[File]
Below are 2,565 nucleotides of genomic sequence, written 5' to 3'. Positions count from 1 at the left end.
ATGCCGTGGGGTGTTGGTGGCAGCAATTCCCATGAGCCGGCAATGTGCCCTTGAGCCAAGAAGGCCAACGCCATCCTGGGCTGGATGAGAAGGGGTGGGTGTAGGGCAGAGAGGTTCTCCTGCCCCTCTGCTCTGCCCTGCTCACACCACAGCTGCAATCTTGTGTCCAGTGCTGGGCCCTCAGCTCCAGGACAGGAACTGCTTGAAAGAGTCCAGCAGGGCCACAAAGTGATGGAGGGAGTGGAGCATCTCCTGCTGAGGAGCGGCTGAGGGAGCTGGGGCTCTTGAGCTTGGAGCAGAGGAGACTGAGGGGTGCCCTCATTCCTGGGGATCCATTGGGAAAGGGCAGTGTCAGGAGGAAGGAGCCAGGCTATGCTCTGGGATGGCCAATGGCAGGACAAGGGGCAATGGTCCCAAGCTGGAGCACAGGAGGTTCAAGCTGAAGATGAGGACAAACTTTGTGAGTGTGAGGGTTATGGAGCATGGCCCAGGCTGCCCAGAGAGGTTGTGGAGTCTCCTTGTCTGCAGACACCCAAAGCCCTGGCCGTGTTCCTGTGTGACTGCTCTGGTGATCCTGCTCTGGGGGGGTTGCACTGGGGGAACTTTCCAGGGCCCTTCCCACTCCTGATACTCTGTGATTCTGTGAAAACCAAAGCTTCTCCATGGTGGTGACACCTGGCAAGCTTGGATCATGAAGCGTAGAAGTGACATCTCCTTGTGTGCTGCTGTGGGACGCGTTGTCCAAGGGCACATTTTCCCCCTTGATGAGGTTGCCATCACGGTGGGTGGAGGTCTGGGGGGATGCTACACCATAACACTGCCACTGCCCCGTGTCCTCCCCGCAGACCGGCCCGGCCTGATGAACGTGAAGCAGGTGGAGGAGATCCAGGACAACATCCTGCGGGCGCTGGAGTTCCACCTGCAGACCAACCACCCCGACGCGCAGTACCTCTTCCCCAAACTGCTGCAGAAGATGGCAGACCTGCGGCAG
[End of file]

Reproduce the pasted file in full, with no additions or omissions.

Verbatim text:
Below are 2,565 nucleotides of genomic sequence, written 5' to 3'. Positions count from 1 at the left end.
ATGCCGTGGGGTGTTGGTGGCAGCAATTCCCATGAGCCGGCAATGTGCCCTTGAGCCAAGAAGGCCAACGCCATCCTGGGCTGGATGAGAAGGGGTGGGTGTAGGGCAGAGAGGTTCTCCTGCCCCTCTGCTCTGCCCTGCTCACACCACAGCTGCAATCTTGTGTCCAGTGCTGGGCCCTCAGCTCCAGGACAGGAACTGCTTGAAAGAGTCCAGCAGGGCCACAAAGTGATGGAGGGAGTGGAGCATCTCCTGCTGAGGAGCGGCTGAGGGAGCTGGGGCTCTTGAGCTTGGAGCAGAGGAGACTGAGGGGTGCCCTCATTCCTGGGGATCCATTGGGAAAGGGCAGTGTCAGGAGGAAGGAGCCAGGCTATGCTCTGGGATGGCCAATGGCAGGACAAGGGGCAATGGTCCCAAGCTGGAGCACAGGAGGTTCAAGCTGAAGATGAGGACAAACTTTGTGAGTGTGAGGGTTATGGAGCATGGCCCAGGCTGCCCAGAGAGGTTGTGGAGTCTCCTTGTCTGCAGACACCCAAAGCCCTGGCCGTGTTCCTGTGTGACTGCTCTGGTGATCCTGCTCTGGGGGGGTTGCACTGGGGGAACTTTCCAGGGCCCTTCCCACTCCTGATACTCTGTGATTCTGTGAAAACCAAAGCTTCTCCATGGTGGTGACACCTGGCAAGCTTGGATCATGAAGCGTAGAAGTGACATCTCCTTGTGTGCTGCTGTGGGACGCGTTGTCCAAGGGCACATTTTCCCCCTTGATGAGGTTGCCATCACGGTGGGTGGAGGTCTGGGGGGATGCTACACCATAACACTGCCACTGCCCCGTGTCCTCCCCGCAGACCGGCCCGGCCTGATGAACGTGAAGCAGGTGGAGGAGATCCAGGACAACATCCTGCGGGCGCTGGAGTTCCACCTGCAGACCAACCACCCCGACGCGCAGTACCTCTTCCCCAAACTGCTGCAGAAGATGGCAGACCTGCGGCAG